Deadlines, targets and the urge to succeed are an open invitation to hypertension among young professionals in India. World Hypertension Day is on May 17 and Phorum Dalal finds quirky ways to fight the condition
A frenetic pace of life, long working hours and irregular food habits are the main causes for young professionals increasingly developing high blood pressure, commonly known as hypertension.
According to a recent study, Dr VV Muthusamy, chief cardiologist and medical director of Sugapriya Hospital in Madurai and the director of World Hypertension League, says there has been a 20 per cent increase in the number of young professionals who have been diagnosed with the condition as compared to the
What’s the hype
Blood pressure is of two types - systolic and diastolic. While both deserve immediate care and medical assistance, fluctuations in the systolic or the high level of blood pressure causes various problems to the heart, brain, kidneys and the eyes. “While a 120 by 80 or 130 by 90 is considered normal, any figure above 140 is termed as hypertension,” explains Dr Santosh Kumar Dora, senior cardiologist, Asian Heart Institute, Mumbai.
While doctors usually prescribe isotonic exercises to strengthen muscles and improve joint mobility for hypertension patients, anything that slows down the mind and body is beneficial. “We recommend brisk walking, yoga, jogging and aerobics. Some of my patients also take up zumba,” says Dr Dora.
However, there are creative ways to keep the pressure from rising:
Dance like no one is watching
Close your eyes, and picture this: You are walking in a forest, lush with greenery, and towards a calm lake. Does this image transcend your mind into a relaxed state of mind? “This is the benefit of creative visualisation.
Coupled with music, which plays a powerful tool when used together with movement therapy, there are some visualising techniques and movements that can benefit hypertension patients,” explains creative movement therapist, Tripura Kashyap. Take for instance, enacting a bird flying in the sky. One can put on some soft instrumental music, spread his/her hands out and enact the soothing flight of a bird.
“Another technique is to coordinate the breath and movement. It slows one down. The movements, like in Tai Chi, are done at a slow speed, and when one is able to control his breathing, the blood pressure, in turn, drops,” she elaborates.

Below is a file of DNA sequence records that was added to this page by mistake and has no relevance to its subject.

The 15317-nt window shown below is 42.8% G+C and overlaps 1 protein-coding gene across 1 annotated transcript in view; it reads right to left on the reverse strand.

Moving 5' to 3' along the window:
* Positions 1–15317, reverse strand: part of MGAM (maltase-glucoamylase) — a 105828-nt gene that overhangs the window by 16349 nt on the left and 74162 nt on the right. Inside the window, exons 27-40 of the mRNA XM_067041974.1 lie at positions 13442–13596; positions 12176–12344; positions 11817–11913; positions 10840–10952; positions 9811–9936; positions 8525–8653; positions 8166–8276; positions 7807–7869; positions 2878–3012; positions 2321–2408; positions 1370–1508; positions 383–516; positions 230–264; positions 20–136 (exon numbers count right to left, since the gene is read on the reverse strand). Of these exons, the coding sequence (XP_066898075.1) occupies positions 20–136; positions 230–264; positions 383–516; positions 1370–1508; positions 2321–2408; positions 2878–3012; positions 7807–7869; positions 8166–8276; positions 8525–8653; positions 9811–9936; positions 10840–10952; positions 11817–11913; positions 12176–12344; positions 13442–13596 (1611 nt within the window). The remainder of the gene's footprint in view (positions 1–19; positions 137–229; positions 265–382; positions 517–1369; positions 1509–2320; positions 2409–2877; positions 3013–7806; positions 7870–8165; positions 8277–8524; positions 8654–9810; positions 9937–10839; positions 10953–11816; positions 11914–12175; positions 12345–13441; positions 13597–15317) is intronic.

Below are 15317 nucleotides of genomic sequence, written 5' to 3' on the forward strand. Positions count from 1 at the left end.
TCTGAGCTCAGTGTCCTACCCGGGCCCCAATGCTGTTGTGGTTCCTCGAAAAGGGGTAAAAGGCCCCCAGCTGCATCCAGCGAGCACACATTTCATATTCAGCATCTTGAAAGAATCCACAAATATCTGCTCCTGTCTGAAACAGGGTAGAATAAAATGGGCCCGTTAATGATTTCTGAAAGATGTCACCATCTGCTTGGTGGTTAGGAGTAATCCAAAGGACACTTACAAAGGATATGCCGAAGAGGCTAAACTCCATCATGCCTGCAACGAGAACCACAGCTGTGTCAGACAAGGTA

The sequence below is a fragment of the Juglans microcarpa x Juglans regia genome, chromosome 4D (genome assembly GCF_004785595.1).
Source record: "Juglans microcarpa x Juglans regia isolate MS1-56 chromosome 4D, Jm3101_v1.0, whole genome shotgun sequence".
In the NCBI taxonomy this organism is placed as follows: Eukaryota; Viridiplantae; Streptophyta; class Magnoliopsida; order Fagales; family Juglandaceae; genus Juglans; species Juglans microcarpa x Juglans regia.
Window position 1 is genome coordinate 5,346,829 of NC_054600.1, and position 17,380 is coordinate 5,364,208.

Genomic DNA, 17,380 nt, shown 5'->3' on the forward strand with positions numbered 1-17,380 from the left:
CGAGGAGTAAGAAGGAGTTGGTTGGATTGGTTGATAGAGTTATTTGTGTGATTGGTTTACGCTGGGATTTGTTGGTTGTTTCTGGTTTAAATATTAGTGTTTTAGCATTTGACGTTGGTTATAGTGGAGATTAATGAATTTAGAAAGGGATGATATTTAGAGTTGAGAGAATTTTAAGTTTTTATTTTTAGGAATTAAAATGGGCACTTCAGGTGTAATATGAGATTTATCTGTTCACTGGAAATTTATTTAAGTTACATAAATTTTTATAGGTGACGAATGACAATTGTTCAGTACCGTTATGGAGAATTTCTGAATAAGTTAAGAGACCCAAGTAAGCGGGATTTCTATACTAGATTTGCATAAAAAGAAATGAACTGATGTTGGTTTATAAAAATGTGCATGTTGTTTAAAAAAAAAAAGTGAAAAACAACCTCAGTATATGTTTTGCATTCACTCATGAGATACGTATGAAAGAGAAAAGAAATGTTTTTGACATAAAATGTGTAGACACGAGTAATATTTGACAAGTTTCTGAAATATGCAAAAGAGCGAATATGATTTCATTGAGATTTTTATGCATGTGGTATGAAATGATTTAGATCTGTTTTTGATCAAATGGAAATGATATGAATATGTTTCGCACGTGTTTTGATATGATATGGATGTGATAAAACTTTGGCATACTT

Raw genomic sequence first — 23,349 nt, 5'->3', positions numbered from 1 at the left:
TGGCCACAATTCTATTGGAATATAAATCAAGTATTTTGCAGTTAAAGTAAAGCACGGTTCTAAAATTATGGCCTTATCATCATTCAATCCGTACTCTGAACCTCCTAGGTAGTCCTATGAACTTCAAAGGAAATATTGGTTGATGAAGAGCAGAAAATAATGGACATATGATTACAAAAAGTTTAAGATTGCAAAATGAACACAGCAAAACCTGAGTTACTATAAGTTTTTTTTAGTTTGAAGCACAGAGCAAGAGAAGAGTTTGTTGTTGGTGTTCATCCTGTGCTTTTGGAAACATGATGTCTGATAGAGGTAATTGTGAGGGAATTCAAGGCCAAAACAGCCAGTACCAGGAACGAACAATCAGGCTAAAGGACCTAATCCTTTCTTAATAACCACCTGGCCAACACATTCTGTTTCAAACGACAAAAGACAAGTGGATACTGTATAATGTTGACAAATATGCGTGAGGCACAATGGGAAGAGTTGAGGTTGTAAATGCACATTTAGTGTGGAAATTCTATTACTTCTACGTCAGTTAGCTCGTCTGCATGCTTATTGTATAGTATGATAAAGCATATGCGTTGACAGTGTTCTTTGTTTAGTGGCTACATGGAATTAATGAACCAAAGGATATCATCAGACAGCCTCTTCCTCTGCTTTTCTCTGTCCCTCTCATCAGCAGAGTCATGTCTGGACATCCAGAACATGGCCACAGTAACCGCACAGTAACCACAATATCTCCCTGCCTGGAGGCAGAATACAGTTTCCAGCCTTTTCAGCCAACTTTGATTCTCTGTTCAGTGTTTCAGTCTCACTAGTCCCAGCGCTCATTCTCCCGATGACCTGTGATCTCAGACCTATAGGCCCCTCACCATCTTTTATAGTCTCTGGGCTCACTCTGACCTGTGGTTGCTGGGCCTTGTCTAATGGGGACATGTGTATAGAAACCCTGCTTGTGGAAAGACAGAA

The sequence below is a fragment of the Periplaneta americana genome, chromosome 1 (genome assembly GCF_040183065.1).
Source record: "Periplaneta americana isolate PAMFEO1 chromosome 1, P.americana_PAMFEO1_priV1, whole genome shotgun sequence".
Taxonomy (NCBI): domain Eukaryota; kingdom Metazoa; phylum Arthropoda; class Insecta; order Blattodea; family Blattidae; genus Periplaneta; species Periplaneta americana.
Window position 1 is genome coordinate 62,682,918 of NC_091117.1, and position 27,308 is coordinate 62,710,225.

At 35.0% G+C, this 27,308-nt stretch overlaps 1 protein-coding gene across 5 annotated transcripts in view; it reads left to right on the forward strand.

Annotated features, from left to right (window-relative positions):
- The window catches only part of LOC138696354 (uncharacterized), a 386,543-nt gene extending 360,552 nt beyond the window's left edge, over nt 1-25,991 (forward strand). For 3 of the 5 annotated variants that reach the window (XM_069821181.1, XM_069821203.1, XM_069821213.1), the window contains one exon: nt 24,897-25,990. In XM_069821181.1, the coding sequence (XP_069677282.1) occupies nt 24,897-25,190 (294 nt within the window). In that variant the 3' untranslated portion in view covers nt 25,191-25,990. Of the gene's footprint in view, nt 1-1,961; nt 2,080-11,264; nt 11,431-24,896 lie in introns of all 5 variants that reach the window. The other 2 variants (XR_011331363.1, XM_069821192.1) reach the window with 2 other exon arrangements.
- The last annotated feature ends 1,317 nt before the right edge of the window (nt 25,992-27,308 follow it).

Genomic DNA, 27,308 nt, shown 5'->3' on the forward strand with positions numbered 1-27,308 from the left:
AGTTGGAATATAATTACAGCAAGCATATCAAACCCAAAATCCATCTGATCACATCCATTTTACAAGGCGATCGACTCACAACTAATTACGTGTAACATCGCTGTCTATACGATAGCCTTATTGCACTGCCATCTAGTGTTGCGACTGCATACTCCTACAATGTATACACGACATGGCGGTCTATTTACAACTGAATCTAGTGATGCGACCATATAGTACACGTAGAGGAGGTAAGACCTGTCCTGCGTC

Another exercise, says Kashyap, is movement of hand with colourful ribbons. “When a patient holds brightly hued streamers and ribbons, it triggers a sense of joy and fun. One is able to forget all worries and bask in the calmness of the movement.”
Laugh it out
Kishore Kuvavala, founder of a laughter therapy forum at Chowpatty called Essence of Life, who conducts sessions from Monday to Friday, recommends a laughter session to control hypertension. According to him, stress is the reason for 90 per cent of your problems such as blood pressure, diabetes, insomnia, Parkinsons, AIDS and cancer.
“Laughter causes the mind and body to enter a state of oneness, which results in a thoughtless state of mind. This releases the stress temporarily. Stress is caused by thoughts. On an average, we have 60,000 every day. When you laugh, you use 100 per cent of your lung function, and the intake of oxygen increases. More oxygen flows throughout the body. It is the best massage for the internal organs.”
The power of touch
Any activity that requires your complete focus and concentration helps you switch off from everyday thoughts and worries. To work on the potter’s wheel is one such activity. “You cannot work the potter’s wheel without letting go of your worries.
Clay therapy works around the theme of touch,” explains Chetna Mehrotra of Rangbhoomi, a creative arts academy. “When you work with clay, it rekindles your childhood memories and even the emotional psychosomatic stresses that are stored in the muscles are released,” says Mehrotra, adding that it is scientifically proven that clay therapy helps control hypertension, and even mild depression that affects women.
Q. What is the increase in the number of young professionals suffering from hypertension?
A. We conducted a study over a time period of 13 months, starting last year, on hypertension and cardiovascular disease and diabetes.
Dr VV Muthusamy, director of World Hypertension League, on hypertension
Compared to the figures in 2002, the percentage of young professionals developing hypertension has increased by 20 per cent. Today, even teenagers, studying in medical and engineering colleges, are being diagnosed with the condition. Young professionals are taking too much stress and combined with their irregular eating habits and sedentary lifestyle, they have become vulnerable to the condition.
Q. What is the main cause?
A. The main causes of HT are genetic, environmental or a combination of both. Junk food items and mental tension.
Q. Share five points on how to maintain blood pressure.
A. One can maintain blood pressure by jogging, brisk walking, meditating, pranayama and following some relaxation techniques. A diet comprising boiled vegetables, boiled fish and fruits is good to control the condition, too.
Dr VV Muthusamy is also the director and chief cardiologist of Sugapriya Park Hospital in Madurai